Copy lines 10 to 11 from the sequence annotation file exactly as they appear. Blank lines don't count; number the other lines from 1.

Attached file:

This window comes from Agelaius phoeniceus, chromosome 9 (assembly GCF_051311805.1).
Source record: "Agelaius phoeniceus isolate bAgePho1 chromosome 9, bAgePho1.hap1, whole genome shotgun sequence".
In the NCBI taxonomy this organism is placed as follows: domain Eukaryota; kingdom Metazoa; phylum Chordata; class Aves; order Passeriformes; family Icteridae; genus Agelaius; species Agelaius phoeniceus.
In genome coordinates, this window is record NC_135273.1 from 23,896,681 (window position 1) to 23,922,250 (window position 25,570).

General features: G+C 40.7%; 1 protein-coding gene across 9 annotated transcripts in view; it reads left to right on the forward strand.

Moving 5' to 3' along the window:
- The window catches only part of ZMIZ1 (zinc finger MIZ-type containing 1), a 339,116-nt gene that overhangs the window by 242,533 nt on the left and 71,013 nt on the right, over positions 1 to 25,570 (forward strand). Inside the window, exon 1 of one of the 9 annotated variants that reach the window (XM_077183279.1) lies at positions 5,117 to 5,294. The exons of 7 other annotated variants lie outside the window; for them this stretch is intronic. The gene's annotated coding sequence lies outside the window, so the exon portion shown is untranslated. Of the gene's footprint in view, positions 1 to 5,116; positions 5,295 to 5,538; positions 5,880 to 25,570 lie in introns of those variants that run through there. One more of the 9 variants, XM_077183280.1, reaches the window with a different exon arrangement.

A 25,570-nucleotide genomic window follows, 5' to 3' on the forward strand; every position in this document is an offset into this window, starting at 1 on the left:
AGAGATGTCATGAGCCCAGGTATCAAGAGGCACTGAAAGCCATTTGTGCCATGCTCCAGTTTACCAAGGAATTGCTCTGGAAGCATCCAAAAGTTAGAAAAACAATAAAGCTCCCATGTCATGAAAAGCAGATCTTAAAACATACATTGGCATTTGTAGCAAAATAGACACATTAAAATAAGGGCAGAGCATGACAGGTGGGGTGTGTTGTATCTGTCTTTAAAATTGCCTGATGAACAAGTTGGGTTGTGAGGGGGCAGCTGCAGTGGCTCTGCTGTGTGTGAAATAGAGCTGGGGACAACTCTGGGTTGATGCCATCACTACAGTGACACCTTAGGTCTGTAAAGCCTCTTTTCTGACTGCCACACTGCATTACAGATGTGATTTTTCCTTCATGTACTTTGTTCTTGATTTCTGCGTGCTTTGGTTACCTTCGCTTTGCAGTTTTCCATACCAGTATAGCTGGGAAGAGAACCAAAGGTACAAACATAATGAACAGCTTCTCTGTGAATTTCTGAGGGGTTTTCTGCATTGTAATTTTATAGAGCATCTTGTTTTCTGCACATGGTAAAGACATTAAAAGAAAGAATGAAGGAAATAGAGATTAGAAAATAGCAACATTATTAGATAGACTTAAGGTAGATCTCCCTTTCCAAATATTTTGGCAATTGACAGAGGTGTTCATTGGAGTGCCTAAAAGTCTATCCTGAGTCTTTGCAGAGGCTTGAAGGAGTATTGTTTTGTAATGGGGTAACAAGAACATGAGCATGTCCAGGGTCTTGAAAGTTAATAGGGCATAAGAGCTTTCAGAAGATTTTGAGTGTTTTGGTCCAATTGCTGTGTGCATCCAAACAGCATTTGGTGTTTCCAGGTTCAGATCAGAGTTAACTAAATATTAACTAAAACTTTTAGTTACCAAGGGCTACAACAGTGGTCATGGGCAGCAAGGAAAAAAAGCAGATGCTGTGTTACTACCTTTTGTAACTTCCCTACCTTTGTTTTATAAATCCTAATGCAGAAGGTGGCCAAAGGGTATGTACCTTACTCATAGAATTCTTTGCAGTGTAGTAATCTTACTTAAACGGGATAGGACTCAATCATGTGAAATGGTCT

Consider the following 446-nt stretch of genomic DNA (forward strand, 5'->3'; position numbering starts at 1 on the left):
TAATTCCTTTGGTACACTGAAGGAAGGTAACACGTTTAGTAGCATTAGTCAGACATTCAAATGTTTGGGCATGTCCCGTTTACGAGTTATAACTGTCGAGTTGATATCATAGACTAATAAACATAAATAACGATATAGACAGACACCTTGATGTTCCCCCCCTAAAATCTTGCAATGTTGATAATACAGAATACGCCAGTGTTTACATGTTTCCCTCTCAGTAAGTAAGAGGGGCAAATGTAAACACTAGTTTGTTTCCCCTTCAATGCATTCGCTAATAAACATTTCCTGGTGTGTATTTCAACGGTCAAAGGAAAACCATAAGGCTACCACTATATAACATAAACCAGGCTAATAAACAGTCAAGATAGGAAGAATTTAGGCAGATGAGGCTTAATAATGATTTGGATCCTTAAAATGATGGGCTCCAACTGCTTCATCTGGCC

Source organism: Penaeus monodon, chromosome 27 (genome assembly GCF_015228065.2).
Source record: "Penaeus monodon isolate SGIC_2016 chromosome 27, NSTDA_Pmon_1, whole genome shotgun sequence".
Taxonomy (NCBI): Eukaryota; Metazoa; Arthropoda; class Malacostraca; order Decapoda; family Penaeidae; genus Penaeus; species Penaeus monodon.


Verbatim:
Consider the following 446-nt stretch of genomic DNA (forward strand, 5'->3'; position numbering starts at 1 on the left):
TAATTCCTTTGGTACACTGAAGGAAGGTAACACGTTTAGTAGCATTAGTCAGACATTCAAATGTTTGGGCATGTCCCGTTTACGAGTTATAACTGTCGAGTTGATATCATAGACTAATAAACATAAATAACGATATAGACAGACACCTTGATGTTCCCCCCCTAAAATCTTGCAATGTTGATAATACAGAATACGCCAGTGTTTACATGTTTCCCTCTCAGTAAGTAAGAGGGGCAAATGTAAACACTAGTTTGTTTCCCCTTCAATGCATTCGCTAATAAACATTTCCTGGTGTGTATTTCAACGGTCAAAGGAAAACCATAAGGCTACCACTATATAACATAAACCAGGCTAATAAACAGTCAAGATAGGAAGAATTTAGGCAGATGAGGCTTAATAATGATTTGGATCCTTAAAATGATGGGCTCCAACTGCTTCATCTGGCC